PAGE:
Widening of Route 47 celebrated with ribbon cutting ceremony
SUN CITY — On July 17, the Village of Huntley completed a decades-long process to open some doors to its future.
It took the longest ribbon in the community’s ribbon-cutting history to get it done.
As recently as the late 1980s, Huntley was a sleepy little farming town, with just a few thousand residents. But urban sprawl was soon to transform the village. The biggest change came in 1997, when Del Webb, prominent retirement-community home builder, bought 2,200 acres on the village’s southwest side and announced it would construct more than 5,400 homes in its four-season seniors-only active adult subdivision.
Del Webb chose the site because of its proximity to two key roadways – the I-90 Jane Addams tollway out of Chicago, and state route 47, running north-south through the heart of the village.
Paved in 1936 to aid farmers in transporting crops and machinery to aid the local agricultural economy, the roadway by the 1990s was choked and congested as home building and expansion came to the Fox Valley.
Widening of 47 into a four-lane route to and through the village was a dream of village officials for decades, but it became a reality in the 21st century as Sun City developed rapidly and the village’s population ballooned to more than 22,000. Finally, through funding, engineering design, and the cooperation of the Illinois Department of Transportation the two-year construction project was completed in 2011.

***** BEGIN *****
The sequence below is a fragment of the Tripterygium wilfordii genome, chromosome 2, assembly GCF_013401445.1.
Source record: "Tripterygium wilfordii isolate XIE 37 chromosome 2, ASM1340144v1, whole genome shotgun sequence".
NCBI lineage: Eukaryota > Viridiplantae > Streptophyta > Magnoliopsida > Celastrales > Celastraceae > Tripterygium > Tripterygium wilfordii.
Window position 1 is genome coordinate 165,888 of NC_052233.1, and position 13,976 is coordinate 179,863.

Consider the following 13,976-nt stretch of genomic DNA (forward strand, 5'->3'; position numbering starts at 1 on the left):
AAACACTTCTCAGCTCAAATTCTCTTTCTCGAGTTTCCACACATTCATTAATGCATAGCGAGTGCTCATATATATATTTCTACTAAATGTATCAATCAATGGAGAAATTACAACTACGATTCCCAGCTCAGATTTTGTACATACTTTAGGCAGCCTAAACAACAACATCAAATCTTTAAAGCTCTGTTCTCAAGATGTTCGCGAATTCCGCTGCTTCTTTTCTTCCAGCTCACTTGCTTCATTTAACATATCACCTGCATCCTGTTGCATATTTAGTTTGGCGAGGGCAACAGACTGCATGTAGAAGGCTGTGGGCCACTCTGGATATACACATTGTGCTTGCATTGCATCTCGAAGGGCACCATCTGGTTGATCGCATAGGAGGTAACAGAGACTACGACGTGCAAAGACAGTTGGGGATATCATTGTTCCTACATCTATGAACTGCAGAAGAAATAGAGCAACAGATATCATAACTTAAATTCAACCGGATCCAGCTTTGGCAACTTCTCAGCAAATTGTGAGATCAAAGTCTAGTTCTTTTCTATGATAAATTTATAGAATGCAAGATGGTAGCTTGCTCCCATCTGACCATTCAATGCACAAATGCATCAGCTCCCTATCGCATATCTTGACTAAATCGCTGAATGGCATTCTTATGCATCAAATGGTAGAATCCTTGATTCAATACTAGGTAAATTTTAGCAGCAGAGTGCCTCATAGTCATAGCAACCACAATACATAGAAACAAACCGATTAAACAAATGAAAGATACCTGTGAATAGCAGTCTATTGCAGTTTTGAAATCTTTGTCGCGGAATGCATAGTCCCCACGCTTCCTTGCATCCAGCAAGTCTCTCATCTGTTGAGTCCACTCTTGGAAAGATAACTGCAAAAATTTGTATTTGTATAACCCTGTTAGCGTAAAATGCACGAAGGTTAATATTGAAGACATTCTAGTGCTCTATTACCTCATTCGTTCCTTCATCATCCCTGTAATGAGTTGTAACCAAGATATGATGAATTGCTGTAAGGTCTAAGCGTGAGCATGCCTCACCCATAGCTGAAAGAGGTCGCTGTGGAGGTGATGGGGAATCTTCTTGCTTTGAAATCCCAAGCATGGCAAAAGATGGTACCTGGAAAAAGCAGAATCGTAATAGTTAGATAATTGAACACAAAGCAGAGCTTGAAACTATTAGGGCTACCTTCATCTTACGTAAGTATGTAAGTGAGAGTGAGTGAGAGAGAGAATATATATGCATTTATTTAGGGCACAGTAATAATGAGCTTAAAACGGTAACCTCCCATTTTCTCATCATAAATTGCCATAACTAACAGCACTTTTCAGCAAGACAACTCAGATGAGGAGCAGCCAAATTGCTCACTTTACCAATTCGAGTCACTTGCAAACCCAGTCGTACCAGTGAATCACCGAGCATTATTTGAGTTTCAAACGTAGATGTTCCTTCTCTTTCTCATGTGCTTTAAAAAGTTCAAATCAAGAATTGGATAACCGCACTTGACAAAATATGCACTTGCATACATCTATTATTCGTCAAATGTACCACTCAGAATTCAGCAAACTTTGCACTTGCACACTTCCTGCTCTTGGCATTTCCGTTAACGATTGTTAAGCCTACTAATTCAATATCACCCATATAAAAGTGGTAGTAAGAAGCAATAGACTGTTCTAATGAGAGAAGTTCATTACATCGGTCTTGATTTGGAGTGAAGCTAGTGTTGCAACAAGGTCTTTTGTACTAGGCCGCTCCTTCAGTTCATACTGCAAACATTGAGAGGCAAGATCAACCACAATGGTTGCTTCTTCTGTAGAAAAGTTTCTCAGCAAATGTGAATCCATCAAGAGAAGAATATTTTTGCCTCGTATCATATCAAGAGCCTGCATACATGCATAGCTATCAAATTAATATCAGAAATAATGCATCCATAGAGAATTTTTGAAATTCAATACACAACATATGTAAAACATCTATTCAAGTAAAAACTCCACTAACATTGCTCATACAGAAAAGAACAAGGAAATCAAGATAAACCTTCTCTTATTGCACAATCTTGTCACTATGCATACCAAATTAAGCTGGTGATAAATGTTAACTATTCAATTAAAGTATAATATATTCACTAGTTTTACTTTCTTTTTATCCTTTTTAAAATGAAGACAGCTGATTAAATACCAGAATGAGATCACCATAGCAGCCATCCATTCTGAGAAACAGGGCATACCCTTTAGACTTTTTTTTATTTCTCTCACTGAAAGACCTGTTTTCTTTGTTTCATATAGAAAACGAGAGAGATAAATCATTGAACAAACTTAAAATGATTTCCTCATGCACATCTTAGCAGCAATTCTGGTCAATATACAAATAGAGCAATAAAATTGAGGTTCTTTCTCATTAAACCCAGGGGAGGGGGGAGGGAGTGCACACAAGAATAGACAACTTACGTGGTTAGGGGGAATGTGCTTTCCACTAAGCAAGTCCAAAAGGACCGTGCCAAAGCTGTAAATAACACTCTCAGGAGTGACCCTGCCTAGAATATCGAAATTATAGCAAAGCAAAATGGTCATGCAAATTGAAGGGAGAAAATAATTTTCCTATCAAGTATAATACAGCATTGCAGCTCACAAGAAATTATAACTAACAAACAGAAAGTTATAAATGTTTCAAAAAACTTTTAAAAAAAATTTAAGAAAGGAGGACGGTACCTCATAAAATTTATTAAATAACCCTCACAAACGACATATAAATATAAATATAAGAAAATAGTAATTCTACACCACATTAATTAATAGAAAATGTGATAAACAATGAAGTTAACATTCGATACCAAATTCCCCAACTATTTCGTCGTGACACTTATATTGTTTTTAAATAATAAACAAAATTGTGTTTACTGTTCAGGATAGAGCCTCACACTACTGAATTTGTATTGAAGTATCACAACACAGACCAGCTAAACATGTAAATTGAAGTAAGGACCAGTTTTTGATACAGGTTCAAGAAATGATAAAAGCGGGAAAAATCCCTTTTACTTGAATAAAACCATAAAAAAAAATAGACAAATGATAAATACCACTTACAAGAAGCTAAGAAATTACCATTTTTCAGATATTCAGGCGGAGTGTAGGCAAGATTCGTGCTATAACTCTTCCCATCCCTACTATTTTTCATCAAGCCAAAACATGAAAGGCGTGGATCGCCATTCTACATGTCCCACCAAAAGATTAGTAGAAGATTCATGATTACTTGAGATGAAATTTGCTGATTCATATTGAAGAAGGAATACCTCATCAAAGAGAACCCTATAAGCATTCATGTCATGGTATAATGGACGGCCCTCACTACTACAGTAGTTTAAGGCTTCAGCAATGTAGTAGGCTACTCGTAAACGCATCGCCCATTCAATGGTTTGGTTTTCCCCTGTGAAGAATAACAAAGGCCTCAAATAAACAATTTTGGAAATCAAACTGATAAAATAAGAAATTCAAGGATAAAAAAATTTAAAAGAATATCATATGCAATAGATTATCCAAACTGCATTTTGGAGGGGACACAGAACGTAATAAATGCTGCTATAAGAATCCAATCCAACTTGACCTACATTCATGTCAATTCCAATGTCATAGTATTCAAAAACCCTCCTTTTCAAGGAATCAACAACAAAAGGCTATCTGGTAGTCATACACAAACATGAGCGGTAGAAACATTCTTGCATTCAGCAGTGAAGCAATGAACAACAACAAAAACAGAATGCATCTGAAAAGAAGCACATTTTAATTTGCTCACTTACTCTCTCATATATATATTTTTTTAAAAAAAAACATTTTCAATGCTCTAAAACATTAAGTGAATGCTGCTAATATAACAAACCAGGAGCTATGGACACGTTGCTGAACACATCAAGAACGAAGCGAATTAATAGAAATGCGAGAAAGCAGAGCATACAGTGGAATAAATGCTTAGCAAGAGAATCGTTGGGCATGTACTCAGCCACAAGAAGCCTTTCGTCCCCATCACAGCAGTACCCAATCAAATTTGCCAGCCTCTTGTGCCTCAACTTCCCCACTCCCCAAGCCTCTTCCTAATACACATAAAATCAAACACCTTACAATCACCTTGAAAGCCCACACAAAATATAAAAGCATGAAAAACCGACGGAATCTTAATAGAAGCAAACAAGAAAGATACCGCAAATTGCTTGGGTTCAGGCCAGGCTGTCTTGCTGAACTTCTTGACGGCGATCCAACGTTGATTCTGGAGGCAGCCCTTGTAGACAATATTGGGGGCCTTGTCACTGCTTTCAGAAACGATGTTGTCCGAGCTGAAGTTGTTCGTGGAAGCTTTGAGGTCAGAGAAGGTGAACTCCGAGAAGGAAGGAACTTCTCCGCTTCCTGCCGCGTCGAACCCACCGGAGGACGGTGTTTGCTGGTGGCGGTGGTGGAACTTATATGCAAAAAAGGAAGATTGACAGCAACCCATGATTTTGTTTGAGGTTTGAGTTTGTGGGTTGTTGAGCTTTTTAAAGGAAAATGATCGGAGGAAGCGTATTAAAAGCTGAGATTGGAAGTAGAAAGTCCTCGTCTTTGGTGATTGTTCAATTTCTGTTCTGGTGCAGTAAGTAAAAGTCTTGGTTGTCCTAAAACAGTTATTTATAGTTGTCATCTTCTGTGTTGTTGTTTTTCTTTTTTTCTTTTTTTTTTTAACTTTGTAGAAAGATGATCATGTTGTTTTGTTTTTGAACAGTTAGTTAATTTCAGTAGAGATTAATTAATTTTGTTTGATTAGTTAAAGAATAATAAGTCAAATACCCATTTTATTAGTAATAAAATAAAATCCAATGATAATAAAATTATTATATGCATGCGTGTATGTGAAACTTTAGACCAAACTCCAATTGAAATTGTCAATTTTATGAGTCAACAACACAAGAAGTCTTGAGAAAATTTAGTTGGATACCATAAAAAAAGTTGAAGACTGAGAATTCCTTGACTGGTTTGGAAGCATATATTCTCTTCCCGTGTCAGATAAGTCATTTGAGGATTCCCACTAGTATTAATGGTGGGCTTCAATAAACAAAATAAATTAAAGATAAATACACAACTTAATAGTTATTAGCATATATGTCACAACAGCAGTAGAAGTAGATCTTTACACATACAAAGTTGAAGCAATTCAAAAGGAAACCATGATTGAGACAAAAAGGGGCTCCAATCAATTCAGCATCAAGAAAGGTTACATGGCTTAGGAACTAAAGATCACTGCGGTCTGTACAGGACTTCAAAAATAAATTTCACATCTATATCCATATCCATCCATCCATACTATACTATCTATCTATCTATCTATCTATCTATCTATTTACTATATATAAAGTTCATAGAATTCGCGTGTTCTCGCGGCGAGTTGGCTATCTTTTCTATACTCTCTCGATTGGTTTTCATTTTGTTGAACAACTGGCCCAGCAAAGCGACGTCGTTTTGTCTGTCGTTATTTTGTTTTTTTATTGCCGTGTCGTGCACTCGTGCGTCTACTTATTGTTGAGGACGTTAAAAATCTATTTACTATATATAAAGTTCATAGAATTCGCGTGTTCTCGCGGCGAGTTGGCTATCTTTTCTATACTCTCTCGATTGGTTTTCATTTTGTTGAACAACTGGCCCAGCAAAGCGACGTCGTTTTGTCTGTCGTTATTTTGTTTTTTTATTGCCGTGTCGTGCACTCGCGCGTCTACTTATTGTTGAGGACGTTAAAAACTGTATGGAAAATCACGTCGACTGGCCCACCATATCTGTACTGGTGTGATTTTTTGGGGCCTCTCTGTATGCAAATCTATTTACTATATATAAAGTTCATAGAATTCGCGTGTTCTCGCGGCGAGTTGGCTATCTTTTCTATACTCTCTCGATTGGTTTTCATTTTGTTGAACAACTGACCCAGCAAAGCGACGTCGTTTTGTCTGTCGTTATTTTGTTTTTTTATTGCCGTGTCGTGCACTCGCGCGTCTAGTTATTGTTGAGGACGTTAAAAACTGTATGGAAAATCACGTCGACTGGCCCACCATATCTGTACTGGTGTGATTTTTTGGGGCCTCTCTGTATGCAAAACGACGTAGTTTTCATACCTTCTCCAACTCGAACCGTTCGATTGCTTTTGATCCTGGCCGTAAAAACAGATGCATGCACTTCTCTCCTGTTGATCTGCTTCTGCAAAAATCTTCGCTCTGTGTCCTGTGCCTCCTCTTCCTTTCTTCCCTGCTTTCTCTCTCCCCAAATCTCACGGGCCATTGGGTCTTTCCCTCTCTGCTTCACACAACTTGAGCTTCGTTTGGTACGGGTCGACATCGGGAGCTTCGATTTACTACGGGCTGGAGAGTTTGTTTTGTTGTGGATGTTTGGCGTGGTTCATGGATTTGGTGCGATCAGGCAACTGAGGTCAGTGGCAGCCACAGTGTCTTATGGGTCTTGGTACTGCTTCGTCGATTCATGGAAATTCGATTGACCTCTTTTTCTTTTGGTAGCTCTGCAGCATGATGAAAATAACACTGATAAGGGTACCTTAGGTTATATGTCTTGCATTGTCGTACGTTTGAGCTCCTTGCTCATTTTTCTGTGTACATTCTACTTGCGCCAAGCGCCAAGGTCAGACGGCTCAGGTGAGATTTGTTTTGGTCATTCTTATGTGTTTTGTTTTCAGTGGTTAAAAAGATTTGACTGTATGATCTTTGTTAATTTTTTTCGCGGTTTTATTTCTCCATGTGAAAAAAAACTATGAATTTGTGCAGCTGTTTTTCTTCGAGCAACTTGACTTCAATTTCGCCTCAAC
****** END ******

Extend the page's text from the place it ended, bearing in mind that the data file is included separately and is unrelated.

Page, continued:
On July 17, nearly 100 Huntley village officials, business leaders, residents, and media representatives met near the entrance of Deicke Park and kicked off the 2012 Huntley Days celebration with a ribbon-cutting and grand opening of a much wider, safer, and efficient Route 47.
The village marked the occasion by bringing a Public Works truck on which was mounted a 75-foot-high “dead man’s roost,” as it is known, for a dramatic picture-taking event. Just about everyone in the group had their hands on the very long, red ribbon when it was cut.
Officials were eloquent and enthusiastic in their comments.
“This is a vital part of our future, and it is a much better economic engine now,” said village trustee Harry Leopold, a resident of Sun City. “We believe it will help us attract businesses and reduce confusion. Tied with the expansion of the I-90 interchange at the south edge of town, it should point us toward a bright future.”
“It will make a big difference,” said Rita Slawek, president and CEO of the Huntley Chamber of Commerce. “IDOT did an amazing job, and we’re good to go now. More people will be able to both go through town more efficiently, and stop and shop much easier. It looks good and flows good, and I love to see that.”
“This is the fruition of decades of work,” said Dave Johnson, village manager. “We spent a lot of time in Springfield and Schaumburg, so many had to cooperate to get this done. Despite the downturn in the economy, we’ve been able to invest in this. Private sector interest in our area is picking up now, and this project sets the table for our future.”
Mayor Chuck Sass echoed the “it took decades to get here” idea.
“It took us a long time to convince Springfield and IDOT that this roadway was an economic engine for us,” he said. “They invested and we invested. This cost us about $5 million, and cost $23 million totally. The two years of construction was tough, but now we all know it was worth it.”